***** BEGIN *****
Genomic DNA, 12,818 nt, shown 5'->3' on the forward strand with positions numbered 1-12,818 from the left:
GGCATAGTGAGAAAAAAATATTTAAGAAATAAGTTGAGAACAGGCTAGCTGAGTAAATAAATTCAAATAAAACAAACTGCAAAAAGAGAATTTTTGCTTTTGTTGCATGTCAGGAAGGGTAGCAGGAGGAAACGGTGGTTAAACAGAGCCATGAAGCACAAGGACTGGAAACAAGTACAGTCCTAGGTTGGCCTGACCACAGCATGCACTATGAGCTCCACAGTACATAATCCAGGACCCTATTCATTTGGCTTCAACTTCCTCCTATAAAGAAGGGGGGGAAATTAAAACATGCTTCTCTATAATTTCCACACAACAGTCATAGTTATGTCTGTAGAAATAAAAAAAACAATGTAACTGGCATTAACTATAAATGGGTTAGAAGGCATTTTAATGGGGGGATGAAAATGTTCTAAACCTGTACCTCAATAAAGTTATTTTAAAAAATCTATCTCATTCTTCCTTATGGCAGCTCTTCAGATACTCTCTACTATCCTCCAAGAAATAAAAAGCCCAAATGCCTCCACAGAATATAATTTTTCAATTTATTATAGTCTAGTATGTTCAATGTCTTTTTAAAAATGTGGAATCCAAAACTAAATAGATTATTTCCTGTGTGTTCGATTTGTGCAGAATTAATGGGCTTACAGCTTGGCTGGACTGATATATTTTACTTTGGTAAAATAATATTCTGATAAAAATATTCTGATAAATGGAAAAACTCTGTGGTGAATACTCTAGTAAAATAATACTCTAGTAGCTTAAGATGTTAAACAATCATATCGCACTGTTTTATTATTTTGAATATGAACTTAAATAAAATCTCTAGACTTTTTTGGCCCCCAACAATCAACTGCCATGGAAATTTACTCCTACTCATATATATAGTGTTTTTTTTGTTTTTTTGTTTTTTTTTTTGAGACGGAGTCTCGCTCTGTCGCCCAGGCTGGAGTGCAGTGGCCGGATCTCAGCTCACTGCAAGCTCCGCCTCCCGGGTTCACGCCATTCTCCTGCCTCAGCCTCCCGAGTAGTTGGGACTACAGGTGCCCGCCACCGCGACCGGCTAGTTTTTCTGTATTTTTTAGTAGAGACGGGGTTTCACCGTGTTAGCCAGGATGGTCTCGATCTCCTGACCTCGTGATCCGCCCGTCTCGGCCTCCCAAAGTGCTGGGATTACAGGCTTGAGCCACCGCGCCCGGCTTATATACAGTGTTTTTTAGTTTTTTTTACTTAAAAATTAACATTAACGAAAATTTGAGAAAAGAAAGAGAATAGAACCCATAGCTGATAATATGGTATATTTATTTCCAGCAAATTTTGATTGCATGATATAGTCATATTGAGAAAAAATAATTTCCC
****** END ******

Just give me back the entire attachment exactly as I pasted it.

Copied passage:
Genomic DNA, 12,818 nt, shown 5'->3' on the forward strand with positions numbered 1-12,818 from the left:
GGCATAGTGAGAAAAAAATATTTAAGAAATAAGTTGAGAACAGGCTAGCTGAGTAAATAAATTCAAATAAAACAAACTGCAAAAAGAGAATTTTTGCTTTTGTTGCATGTCAGGAAGGGTAGCAGGAGGAAACGGTGGTTAAACAGAGCCATGAAGCACAAGGACTGGAAACAAGTACAGTCCTAGGTTGGCCTGACCACAGCATGCACTATGAGCTCCACAGTACATAATCCAGGACCCTATTCATTTGGCTTCAACTTCCTCCTATAAAGAAGGGGGGGAAATTAAAACATGCTTCTCTATAATTTCCACACAACAGTCATAGTTATGTCTGTAGAAATAAAAAAAACAATGTAACTGGCATTAACTATAAATGGGTTAGAAGGCATTTTAATGGGGGGATGAAAATGTTCTAAACCTGTACCTCAATAAAGTTATTTTAAAAAATCTATCTCATTCTTCCTTATGGCAGCTCTTCAGATACTCTCTACTATCCTCCAAGAAATAAAAAGCCCAAATGCCTCCACAGAATATAATTTTTCAATTTATTATAGTCTAGTATGTTCAATGTCTTTTTAAAAATGTGGAATCCAAAACTAAATAGATTATTTCCTGTGTGTTCGATTTGTGCAGAATTAATGGGCTTACAGCTTGGCTGGACTGATATATTTTACTTTGGTAAAATAATATTCTGATAAAAATATTCTGATAAATGGAAAAACTCTGTGGTGAATACTCTAGTAAAATAATACTCTAGTAGCTTAAGATGTTAAACAATCATATCGCACTGTTTTATTATTTTGAATATGAACTTAAATAAAATCTCTAGACTTTTTTGGCCCCCAACAATCAACTGCCATGGAAATTTACTCCTACTCATATATATAGTGTTTTTTTTGTTTTTTTGTTTTTTTTTTTGAGACGGAGTCTCGCTCTGTCGCCCAGGCTGGAGTGCAGTGGCCGGATCTCAGCTCACTGCAAGCTCCGCCTCCCGGGTTCACGCCATTCTCCTGCCTCAGCCTCCCGAGTAGTTGGGACTACAGGTGCCCGCCACCGCGACCGGCTAGTTTTTCTGTATTTTTTAGTAGAGACGGGGTTTCACCGTGTTAGCCAGGATGGTCTCGATCTCCTGACCTCGTGATCCGCCCGTCTCGGCCTCCCAAAGTGCTGGGATTACAGGCTTGAGCCACCGCGCCCGGCTTATATACAGTGTTTTTTAGTTTTTTTTACTTAAAAATTAACATTAACGAAAATTTGAGAAAAGAAAGAGAATAGAACCCATAGCTGATAATATGGTATATTTATTTCCAGCAAATTTTGATTGCATGATATAGTCATATTGAGAAAAAATAATTTCCC